shutterstock 73089751
financial tips

Renting in Canada? Prepare Yourself for a Rent Increase the Right Way

The rental market in Canada is competitive; according to a 2021 study, nearly 5 million households rented the home they lived in the year prior - an increase from 4.1 million only a decade earlier. Unfortunately, with more renters comes higher prices. With so many people seeking rental housing and prices rising, it’s important to be prepared.

But, how can you prepare yourself for a rent increase? And, what are your rights as a tenant? Familiarize yourself with the provincial laws regarding rent increases in Canada, as they will vary depending on your location. In Ontario, for example, landlords must give their tenants at least 90 days notice before increasing rent and can only do so once annually. Although these rules vary by province, knowing what to expect in your rental jurisdiction can help you be more prepared.

There are also many other ways you can prepare for a potential rent increase, and iCash, a leading provider of fast online loans in Canada, highlights how below. Here are some of the tips we suggest to help you get ready for a rent increase.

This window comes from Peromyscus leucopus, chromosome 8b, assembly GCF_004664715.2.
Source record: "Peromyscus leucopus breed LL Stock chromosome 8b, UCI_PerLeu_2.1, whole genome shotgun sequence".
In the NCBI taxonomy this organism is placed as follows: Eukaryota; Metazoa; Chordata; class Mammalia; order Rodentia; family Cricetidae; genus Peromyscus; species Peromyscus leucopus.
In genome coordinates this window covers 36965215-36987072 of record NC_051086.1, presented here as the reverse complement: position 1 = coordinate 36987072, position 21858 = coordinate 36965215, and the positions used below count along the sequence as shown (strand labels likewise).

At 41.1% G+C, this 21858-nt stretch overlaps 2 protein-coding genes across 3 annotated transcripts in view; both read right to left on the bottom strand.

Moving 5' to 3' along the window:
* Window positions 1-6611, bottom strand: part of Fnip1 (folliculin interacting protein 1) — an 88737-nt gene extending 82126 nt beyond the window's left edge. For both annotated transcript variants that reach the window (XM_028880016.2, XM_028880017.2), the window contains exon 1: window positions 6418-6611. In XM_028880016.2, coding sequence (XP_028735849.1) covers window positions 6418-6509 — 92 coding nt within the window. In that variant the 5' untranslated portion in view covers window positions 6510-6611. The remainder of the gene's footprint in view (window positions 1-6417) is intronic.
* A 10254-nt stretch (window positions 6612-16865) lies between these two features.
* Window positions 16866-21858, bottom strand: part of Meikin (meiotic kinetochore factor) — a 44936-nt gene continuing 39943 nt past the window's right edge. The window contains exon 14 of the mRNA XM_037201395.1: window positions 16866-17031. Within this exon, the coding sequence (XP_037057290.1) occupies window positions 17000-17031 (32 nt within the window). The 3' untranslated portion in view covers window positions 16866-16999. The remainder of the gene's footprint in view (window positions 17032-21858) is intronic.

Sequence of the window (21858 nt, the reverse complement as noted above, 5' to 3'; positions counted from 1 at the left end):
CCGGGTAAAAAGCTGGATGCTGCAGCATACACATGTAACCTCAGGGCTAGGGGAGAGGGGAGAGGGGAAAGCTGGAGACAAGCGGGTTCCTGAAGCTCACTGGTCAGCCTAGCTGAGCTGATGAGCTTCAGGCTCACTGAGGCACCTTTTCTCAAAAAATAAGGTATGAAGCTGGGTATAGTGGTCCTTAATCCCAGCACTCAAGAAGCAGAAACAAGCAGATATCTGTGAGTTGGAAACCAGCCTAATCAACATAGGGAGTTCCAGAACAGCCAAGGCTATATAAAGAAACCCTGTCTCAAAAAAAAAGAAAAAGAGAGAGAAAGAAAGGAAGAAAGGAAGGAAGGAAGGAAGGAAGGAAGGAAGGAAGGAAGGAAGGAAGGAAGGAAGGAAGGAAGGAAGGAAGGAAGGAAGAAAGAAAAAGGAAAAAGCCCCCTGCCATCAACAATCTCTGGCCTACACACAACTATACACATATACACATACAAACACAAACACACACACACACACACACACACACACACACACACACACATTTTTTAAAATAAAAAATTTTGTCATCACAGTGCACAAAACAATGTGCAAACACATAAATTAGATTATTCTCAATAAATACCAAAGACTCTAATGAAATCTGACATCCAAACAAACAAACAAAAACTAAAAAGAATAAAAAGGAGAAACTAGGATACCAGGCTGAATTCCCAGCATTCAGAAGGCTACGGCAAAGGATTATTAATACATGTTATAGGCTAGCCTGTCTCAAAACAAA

Understanding Rent Increases in Canada

Rising rental costs are a reality that many tenants must face. There are a variety of factors that contribute to prices rising, and understanding the reasoning behind this is important.

Market Dynamics

Market dynamics are a primary factor behind rent increases. In areas where there is a shortage of rental housing available, competition for the few units that are available drives prices up. Demand can also significantly impact monthly rent fees. When vacancy rates are low, landlords may be able to increase prices without fear of tenants leaving due to lack of supply.

The Rise in Inflation

Another factor that contributes to rent increases is inflation. As costs of living rise, landlords may pass on the increased costs to tenants as part of their lease agreement. Unfortunately, with inflation comes decreased purchasing power which can make it more difficult for tenants to manage their expenses, including monthly rent payments and other essential living expenses.

Property Maintenance Costs